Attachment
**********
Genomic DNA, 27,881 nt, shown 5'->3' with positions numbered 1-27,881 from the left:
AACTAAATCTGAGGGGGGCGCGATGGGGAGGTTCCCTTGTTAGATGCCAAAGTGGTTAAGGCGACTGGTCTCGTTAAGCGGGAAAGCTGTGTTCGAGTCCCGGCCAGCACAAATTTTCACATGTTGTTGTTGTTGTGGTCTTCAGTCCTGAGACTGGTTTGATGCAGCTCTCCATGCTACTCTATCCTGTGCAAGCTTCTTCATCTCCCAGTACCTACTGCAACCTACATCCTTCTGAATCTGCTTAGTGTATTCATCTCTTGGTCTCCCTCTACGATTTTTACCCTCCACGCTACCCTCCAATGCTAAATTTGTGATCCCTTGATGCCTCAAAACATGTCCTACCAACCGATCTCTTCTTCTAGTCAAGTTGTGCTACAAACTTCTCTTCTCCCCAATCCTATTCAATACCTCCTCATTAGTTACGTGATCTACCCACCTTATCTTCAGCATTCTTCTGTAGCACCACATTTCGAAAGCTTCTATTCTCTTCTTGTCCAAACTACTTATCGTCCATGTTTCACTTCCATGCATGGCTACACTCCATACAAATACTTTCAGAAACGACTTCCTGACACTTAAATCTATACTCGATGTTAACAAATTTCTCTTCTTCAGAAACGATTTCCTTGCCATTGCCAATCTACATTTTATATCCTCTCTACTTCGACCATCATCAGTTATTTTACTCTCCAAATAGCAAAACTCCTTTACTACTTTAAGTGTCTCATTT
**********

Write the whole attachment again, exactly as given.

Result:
Genomic DNA, 27,881 nt, shown 5'->3' with positions numbered 1-27,881 from the left:
AACTAAATCTGAGGGGGGCGCGATGGGGAGGTTCCCTTGTTAGATGCCAAAGTGGTTAAGGCGACTGGTCTCGTTAAGCGGGAAAGCTGTGTTCGAGTCCCGGCCAGCACAAATTTTCACATGTTGTTGTTGTTGTGGTCTTCAGTCCTGAGACTGGTTTGATGCAGCTCTCCATGCTACTCTATCCTGTGCAAGCTTCTTCATCTCCCAGTACCTACTGCAACCTACATCCTTCTGAATCTGCTTAGTGTATTCATCTCTTGGTCTCCCTCTACGATTTTTACCCTCCACGCTACCCTCCAATGCTAAATTTGTGATCCCTTGATGCCTCAAAACATGTCCTACCAACCGATCTCTTCTTCTAGTCAAGTTGTGCTACAAACTTCTCTTCTCCCCAATCCTATTCAATACCTCCTCATTAGTTACGTGATCTACCCACCTTATCTTCAGCATTCTTCTGTAGCACCACATTTCGAAAGCTTCTATTCTCTTCTTGTCCAAACTACTTATCGTCCATGTTTCACTTCCATGCATGGCTACACTCCATACAAATACTTTCAGAAACGACTTCCTGACACTTAAATCTATACTCGATGTTAACAAATTTCTCTTCTTCAGAAACGATTTCCTTGCCATTGCCAATCTACATTTTATATCCTCTCTACTTCGACCATCATCAGTTATTTTACTCTCCAAATAGCAAAACTCCTTTACTACTTTAAGTGTCTCATTT